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Illinois prepares for record prevented planting claimsIllinois prepares for record prevented planting claims

No surprise, Illinois corn farmers are further behind than in any year since recording began in 1980.

Austin Keating

May 29, 2019

2 Min Read
tractor in flooded field
PREVENTED: After 2019, the next slowest year on record is 1995, when 37% of Illinois’ corn was planted by May 19. Prevented planting payments look more favorable now than they did in 1995, as more acres are insured today at higher guarantee levels.Smith Collection/Gado/Getty Images

With 24% of the corn crop planted as of May 19 in Illinois, farmers are well below their five-year average progress of 89%, thanks to accumulated rain. Stormy forecasts extending through the end of May continue to slow progress, not only in Illinois, but also across the Corn Belt.

In National Agricultural Statistics Service data dating back 40 years, 2019 is the most delayed year on record for Illinois, with the next slowest year being 1995, when 37% was planted by May 19.

Scott Irwin, University of Illinois ag economist, says Illinois has a history of taking very few prevented planting crop insurance claims compared to other states. He predicts 2019 will be different.

“We’re facing the unprecedented situation of a large chunk of the U.S. corn crop either being planted in the first few weeks of June or not being planted at all,” Irwin says. “I’m very confident that prevented planting will be at a level in Illinois we have never seen before.”

Late-planted corn doesn’t always necessarily lead to poor yields, as growing season weather plays an important role too, but as farmers get closer to the middle of June, they may be more likely to take prevented planting claims or switch to soybeans.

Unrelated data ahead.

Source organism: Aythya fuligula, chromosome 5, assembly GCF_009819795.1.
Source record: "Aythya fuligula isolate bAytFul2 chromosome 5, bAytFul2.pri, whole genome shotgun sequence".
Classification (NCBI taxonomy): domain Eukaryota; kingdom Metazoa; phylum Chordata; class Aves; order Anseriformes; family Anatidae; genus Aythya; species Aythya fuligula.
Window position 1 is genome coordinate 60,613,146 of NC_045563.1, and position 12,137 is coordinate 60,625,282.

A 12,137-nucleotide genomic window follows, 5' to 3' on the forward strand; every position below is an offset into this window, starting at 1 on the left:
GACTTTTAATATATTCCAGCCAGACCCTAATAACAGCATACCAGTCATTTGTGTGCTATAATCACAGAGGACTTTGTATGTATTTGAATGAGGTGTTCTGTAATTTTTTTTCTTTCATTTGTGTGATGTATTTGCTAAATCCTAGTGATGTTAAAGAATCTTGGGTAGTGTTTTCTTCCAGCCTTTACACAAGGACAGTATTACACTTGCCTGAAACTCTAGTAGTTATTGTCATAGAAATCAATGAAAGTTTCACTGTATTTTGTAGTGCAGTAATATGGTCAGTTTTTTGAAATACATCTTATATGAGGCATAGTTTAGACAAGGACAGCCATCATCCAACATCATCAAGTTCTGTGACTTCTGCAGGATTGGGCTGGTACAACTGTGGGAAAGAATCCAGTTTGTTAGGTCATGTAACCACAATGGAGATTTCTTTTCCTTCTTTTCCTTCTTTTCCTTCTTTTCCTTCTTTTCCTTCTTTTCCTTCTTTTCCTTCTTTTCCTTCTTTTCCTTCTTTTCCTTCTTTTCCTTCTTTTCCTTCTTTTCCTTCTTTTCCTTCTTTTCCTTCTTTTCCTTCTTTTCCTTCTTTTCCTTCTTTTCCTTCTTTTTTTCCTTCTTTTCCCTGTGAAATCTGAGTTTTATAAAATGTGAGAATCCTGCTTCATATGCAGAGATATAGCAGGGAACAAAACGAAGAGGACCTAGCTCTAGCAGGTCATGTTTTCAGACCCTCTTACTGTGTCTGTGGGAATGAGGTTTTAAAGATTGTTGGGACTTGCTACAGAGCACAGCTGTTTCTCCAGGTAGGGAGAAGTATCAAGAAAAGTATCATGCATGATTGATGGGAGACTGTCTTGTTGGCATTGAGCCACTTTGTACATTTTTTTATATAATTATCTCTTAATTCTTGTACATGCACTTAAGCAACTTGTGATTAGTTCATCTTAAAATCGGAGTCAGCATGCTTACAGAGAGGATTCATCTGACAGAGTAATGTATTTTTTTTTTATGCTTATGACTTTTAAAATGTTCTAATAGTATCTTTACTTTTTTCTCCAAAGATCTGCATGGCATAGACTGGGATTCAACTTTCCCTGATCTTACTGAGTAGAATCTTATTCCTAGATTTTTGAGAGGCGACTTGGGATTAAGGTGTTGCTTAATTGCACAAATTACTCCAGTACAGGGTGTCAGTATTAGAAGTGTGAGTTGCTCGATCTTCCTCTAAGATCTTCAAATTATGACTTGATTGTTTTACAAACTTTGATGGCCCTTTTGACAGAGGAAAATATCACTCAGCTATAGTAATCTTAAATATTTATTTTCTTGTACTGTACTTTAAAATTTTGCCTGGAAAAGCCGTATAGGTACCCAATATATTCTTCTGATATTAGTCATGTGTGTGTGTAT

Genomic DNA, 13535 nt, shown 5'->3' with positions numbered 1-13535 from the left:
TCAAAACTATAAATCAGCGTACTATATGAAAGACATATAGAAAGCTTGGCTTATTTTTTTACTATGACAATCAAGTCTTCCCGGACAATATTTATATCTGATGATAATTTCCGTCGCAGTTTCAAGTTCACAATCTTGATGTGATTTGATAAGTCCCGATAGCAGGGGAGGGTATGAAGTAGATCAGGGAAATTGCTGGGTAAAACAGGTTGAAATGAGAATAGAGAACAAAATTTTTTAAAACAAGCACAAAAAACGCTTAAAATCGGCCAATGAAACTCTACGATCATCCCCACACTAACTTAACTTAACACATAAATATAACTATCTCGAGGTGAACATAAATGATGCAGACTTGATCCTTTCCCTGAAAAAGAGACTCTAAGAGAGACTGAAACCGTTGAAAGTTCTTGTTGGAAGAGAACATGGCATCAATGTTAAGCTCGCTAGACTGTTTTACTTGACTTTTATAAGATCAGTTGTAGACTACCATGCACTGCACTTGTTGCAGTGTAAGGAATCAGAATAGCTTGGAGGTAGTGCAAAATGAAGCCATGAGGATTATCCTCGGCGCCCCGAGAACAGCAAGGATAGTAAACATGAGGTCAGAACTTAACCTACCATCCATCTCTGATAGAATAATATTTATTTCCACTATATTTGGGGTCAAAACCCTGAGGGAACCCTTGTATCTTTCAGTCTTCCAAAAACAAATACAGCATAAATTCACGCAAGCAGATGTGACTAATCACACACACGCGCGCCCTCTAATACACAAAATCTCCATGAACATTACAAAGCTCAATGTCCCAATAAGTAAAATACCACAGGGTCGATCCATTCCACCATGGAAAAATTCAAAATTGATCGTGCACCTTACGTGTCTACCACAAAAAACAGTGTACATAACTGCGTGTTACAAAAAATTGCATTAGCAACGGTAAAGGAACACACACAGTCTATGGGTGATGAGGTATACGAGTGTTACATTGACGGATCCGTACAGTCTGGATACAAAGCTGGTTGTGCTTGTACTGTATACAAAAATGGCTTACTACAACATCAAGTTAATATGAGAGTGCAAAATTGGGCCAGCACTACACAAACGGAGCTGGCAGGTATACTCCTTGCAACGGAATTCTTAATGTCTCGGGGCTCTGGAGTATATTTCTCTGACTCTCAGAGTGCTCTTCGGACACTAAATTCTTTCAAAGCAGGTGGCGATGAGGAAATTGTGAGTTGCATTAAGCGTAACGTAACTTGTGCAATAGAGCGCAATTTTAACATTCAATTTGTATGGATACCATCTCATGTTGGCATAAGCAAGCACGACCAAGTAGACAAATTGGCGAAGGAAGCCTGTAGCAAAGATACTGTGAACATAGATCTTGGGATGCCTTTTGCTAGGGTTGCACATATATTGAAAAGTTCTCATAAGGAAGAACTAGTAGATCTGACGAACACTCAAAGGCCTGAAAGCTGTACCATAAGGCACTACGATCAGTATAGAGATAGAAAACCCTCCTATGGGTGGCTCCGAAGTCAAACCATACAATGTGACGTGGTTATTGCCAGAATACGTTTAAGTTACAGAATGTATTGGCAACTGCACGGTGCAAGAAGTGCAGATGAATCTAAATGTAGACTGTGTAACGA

Irwin notes that in 1995, crop insurance policies were different than they are today. More acres are insured today and at higher guarantee levels, resulting in prevented planting payments looking more favorable now than in 1995.

However, USDA’s 2019 Market Facilitation Program throws in a variable for farmers. The 2018 MFP primarily compensated soybean growers with $1.65 per bushel in response to tariffs, and it wasn’t available to farmers who were prevented from planting, because the payment was based on what was planted for that growing season and not the historic acreage and yield.

The 2019 MFP announced on May 23 is likewise not based on historic acreage. It will give farmers incentive to plant soybeans into late June as soils dry, instead of taking a prevented planting claim on corn.

“That’s very problematic, because we already have a huge surplus of soybeans, and we don’t need incentives for any additional soybean acres,” Irwin says.

As markets have taken notice of the likely unprecedented prevented planting claims for corn, Irwin concludes, “I’m bullish corn and bearish soybeans.”

About the Author(s)

Austin Keating

Associate Editor, Prairie Farmer

Austin Keating is the newest addition to the Farm Progress editorial team working as an associate editor for Prairie Farmer magazine. Austin was born and raised in Mattoon and graduated from the University of Illinois at Urbana-Champaign with a degree in journalism. Following graduation in 2016, he worked as a science writer and videographer for the university’s supercomputing center. In June 2018, Austin obtained a master’s degree from the Medill School of Journalism at Northwestern University, where he was the campus correspondent for Planet Forward and a Comer scholar.

Austin is passionate about distilling agricultural science as a service for readers and creating engaging content for viewers. During his time at UI, he won two best feature story awards from the student organization JAMS — Journalism Advertising and Media Students — as well as a best news story award.

Austin lives in Charleston. He can sometimes be found at his family’s restaurant the Alamo Steakhouse and Saloon in Mattoon, or on the Embarrass River kayaking. Austin is also a 3D printing and modeling hobbyist.

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